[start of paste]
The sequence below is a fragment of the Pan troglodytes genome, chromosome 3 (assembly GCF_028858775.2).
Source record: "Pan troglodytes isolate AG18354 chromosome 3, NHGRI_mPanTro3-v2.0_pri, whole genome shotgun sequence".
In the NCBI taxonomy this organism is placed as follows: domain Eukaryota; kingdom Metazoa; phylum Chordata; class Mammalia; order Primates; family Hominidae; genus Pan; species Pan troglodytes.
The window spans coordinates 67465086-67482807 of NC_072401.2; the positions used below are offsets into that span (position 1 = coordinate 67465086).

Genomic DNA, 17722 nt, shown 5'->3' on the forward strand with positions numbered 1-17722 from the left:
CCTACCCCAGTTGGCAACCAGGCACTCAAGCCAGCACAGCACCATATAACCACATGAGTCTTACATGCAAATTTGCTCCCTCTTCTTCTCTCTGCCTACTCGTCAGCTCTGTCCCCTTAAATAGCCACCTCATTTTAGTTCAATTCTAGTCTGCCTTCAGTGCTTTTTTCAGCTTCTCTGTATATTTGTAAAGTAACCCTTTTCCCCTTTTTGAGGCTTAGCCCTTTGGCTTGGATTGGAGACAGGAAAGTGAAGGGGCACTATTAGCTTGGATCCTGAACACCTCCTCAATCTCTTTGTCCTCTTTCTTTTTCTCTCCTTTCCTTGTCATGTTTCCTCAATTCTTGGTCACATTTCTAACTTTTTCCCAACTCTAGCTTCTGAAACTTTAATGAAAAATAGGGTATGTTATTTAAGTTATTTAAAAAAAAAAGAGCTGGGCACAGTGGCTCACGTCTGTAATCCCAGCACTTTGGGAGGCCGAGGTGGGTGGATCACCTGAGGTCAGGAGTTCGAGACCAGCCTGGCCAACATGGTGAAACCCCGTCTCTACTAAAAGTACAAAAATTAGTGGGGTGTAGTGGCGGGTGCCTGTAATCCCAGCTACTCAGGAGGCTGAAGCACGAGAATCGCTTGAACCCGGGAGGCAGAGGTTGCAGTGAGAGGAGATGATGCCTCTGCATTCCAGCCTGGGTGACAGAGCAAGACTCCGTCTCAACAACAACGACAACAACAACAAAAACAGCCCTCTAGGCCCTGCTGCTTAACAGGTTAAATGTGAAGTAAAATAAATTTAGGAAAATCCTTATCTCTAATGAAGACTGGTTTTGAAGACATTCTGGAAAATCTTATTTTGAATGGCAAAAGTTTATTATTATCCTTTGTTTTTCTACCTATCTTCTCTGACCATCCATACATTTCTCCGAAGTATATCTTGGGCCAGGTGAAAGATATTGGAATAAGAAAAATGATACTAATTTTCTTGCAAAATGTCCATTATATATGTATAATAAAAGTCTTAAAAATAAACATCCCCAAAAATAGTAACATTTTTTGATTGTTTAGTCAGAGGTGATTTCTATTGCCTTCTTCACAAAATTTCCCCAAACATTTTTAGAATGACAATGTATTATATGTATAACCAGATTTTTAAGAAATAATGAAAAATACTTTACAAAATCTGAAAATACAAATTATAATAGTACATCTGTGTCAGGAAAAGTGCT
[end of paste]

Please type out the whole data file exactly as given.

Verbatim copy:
The sequence below is a fragment of the Pan troglodytes genome, chromosome 3 (assembly GCF_028858775.2).
Source record: "Pan troglodytes isolate AG18354 chromosome 3, NHGRI_mPanTro3-v2.0_pri, whole genome shotgun sequence".
In the NCBI taxonomy this organism is placed as follows: domain Eukaryota; kingdom Metazoa; phylum Chordata; class Mammalia; order Primates; family Hominidae; genus Pan; species Pan troglodytes.
The window spans coordinates 67465086-67482807 of NC_072401.2; the positions used below are offsets into that span (position 1 = coordinate 67465086).

Genomic DNA, 17722 nt, shown 5'->3' on the forward strand with positions numbered 1-17722 from the left:
CCTACCCCAGTTGGCAACCAGGCACTCAAGCCAGCACAGCACCATATAACCACATGAGTCTTACATGCAAATTTGCTCCCTCTTCTTCTCTCTGCCTACTCGTCAGCTCTGTCCCCTTAAATAGCCACCTCATTTTAGTTCAATTCTAGTCTGCCTTCAGTGCTTTTTTCAGCTTCTCTGTATATTTGTAAAGTAACCCTTTTCCCCTTTTTGAGGCTTAGCCCTTTGGCTTGGATTGGAGACAGGAAAGTGAAGGGGCACTATTAGCTTGGATCCTGAACACCTCCTCAATCTCTTTGTCCTCTTTCTTTTTCTCTCCTTTCCTTGTCATGTTTCCTCAATTCTTGGTCACATTTCTAACTTTTTCCCAACTCTAGCTTCTGAAACTTTAATGAAAAATAGGGTATGTTATTTAAGTTATTTAAAAAAAAAAGAGCTGGGCACAGTGGCTCACGTCTGTAATCCCAGCACTTTGGGAGGCCGAGGTGGGTGGATCACCTGAGGTCAGGAGTTCGAGACCAGCCTGGCCAACATGGTGAAACCCCGTCTCTACTAAAAGTACAAAAATTAGTGGGGTGTAGTGGCGGGTGCCTGTAATCCCAGCTACTCAGGAGGCTGAAGCACGAGAATCGCTTGAACCCGGGAGGCAGAGGTTGCAGTGAGAGGAGATGATGCCTCTGCATTCCAGCCTGGGTGACAGAGCAAGACTCCGTCTCAACAACAACGACAACAACAACAAAAACAGCCCTCTAGGCCCTGCTGCTTAACAGGTTAAATGTGAAGTAAAATAAATTTAGGAAAATCCTTATCTCTAATGAAGACTGGTTTTGAAGACATTCTGGAAAATCTTATTTTGAATGGCAAAAGTTTATTATTATCCTTTGTTTTTCTACCTATCTTCTCTGACCATCCATACATTTCTCCGAAGTATATCTTGGGCCAGGTGAAAGATATTGGAATAAGAAAAATGATACTAATTTTCTTGCAAAATGTCCATTATATATGTATAATAAAAGTCTTAAAAATAAACATCCCCAAAAATAGTAACATTTTTTGATTGTTTAGTCAGAGGTGATTTCTATTGCCTTCTTCACAAAATTTCCCCAAACATTTTTAGAATGACAATGTATTATATGTATAACCAGATTTTTAAGAAATAATGAAAAATACTTTACAAAATCTGAAAATACAAATTATAATAGTACATCTGTGTCAGGAAAAGTGCT